Though it's easy to point out several big events that happened, I think I was expecting more progress in the Cabeswater search. Possibly, with so much transpiring in the first novel, it felt more stagnant here. Despite that, it was obvious that everything that did occur, needed to and will also make the rest of the series better.

The Dream Thieves was more of a character book than an action book and while I was expecting more action or, possibly, more results, I really enjoyed this story. It set things up very well for the rest of The Raven Cycle.

Rating: 8/10

thank you to the publisher and NetGalley for my egalley for review

Monday, September 16, 2013

You Look Different in Real Life ~ Jennifer Castle review

You Look Different in Real Life
June 4, 2013
355 pages
add to Goodreads/buy from Book Depo/or Amazon

For the rest of the world, the movies are entertainment. For Justine, they're real life.

The premise was simple: five kids, just living their lives. There'd be a new movie about them every five years, starting in kindergarten. But no one could have predicted what the cameras would capture. And no one could have predicted that Justine would be the star.

Now sixteen, Justine doesn't feel like a star anymore. In fact, when she hears the crew has gotten the green light to film Five at Sixteen, all she feels is dread. The kids who shared the same table in kindergarten have become teenagers who hardly know one another. And Justine, who was so funny and edgy in the first two movies, feels like a disappointment.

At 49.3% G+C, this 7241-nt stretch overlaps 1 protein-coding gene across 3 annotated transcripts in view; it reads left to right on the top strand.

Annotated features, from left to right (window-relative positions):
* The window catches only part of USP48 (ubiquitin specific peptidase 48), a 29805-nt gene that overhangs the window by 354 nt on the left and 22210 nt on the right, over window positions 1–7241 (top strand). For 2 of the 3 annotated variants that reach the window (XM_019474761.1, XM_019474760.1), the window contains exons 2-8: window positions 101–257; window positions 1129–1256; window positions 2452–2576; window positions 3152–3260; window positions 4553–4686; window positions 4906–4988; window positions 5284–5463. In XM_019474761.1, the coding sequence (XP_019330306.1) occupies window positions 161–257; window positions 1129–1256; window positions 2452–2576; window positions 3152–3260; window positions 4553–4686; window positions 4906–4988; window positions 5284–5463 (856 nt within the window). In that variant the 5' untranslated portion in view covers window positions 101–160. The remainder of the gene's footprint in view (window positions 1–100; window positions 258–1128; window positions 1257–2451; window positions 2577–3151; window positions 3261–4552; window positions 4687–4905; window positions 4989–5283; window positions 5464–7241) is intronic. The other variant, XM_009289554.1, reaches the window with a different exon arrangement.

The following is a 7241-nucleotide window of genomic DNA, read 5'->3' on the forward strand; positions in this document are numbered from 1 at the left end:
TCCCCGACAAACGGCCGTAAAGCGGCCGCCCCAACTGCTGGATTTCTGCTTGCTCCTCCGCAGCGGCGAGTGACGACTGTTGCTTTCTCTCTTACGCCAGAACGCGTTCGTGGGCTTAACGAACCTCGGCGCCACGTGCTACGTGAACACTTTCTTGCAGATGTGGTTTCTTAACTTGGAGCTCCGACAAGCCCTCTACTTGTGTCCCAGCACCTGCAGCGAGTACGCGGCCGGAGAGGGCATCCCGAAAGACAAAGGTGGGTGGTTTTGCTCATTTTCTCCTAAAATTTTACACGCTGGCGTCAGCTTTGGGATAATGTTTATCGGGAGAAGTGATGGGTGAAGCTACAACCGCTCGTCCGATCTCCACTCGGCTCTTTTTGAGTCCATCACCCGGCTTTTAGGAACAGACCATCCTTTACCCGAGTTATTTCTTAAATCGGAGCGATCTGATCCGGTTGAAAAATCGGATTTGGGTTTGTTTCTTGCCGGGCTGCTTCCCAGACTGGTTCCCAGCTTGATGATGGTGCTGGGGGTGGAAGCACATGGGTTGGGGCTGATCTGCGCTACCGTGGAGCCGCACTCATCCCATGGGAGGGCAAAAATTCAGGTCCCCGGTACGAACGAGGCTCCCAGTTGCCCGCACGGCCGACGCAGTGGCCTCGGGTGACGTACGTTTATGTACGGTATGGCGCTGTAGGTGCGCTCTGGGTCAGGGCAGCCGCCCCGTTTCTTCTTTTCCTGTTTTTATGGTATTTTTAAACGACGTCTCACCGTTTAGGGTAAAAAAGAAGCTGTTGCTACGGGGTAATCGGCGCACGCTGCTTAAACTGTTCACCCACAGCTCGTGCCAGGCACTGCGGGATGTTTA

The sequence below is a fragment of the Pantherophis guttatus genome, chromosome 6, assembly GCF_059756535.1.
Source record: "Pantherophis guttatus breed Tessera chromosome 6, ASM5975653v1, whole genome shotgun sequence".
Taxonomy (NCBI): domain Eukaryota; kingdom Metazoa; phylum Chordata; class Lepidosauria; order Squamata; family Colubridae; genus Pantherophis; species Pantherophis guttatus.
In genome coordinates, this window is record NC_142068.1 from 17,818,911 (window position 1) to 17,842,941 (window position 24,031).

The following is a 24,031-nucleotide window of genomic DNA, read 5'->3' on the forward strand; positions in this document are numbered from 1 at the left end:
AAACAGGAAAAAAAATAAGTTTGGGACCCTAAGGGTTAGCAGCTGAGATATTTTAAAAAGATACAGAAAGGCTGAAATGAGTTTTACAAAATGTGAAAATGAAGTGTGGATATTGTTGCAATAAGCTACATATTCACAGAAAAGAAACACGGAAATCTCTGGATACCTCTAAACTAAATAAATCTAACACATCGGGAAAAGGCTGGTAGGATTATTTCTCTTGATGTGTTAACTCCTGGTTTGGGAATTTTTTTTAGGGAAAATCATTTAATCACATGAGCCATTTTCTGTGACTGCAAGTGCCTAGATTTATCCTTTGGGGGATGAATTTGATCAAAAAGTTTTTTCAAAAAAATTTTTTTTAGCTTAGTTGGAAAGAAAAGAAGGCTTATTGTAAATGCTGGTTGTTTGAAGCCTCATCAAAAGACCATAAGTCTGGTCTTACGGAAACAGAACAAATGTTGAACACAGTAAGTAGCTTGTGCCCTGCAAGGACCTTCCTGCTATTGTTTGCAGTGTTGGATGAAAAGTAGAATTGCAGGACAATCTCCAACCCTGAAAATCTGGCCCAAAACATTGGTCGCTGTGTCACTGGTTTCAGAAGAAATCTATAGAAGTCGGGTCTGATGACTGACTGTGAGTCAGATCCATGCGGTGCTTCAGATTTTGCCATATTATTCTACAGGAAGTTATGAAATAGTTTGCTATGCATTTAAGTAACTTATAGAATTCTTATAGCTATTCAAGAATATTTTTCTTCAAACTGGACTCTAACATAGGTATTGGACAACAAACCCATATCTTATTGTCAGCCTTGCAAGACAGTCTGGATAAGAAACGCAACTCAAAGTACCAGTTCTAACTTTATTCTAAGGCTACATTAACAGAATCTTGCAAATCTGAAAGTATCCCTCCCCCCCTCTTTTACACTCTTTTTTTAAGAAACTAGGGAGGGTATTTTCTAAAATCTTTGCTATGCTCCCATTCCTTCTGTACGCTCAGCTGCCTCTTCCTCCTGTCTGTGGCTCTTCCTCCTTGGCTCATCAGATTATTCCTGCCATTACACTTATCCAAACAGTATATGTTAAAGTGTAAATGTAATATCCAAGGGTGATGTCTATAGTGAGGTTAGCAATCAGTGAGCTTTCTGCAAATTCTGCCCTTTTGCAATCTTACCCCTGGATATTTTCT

But these teens have a bond that goes deeper than what's on film. They've all shared the painful details of their lives with countless viewers. They all know how it feels to have fans as well as friends. So when this latest movie gives them the chance to reunite, Justine and her costars are going to take it. Because sometimes, the only way to see yourself is through someone else's eyes.

Smart, fresh, and frequently funny, You Look Different in Real Life is a piercing novel about life in an age where the lines between what's personal and what's public aren't always clear.
After loving The Beginning of After so much, I didn't read the synopsis for You Look Different in Real Life -- even after reading Playing Keira. Sometimes it's nice reading a book without knowing what it's about or what's coming as you read it. After having read Playing Keira, the original, digital short story in the same world as You Look Different in Real Life not reading the synopsis did lead to some confusion, though.

Keira, who is the main character in the short story is a secondary character in the novel. The short story really pulls you in to Keira's story and leaves things with her at a point where things could really go so many ways. You really want to know what happens.

Then, You Look Different in Real Life starts the story at a very different (earlier) point.

When things to reach what happened in Playing Keira, it's actually very nice having that alternate perspective, that extra information on what happened.

I'm happy that part of the tale was not all of the story or even where it started, though. You Look Different in Real Life is a great contemporary, realistic fiction novel. The 'Five At' films are a really unique way to have brought the characters together -- and an interesting stressor for them to be dealing with, both individually and as a group. It allows the dynamic of how they've changed over the past five years -- from eleven to sixteen, when a lot can happen -- to be looked at differently and, perhaps, more than most anything else would.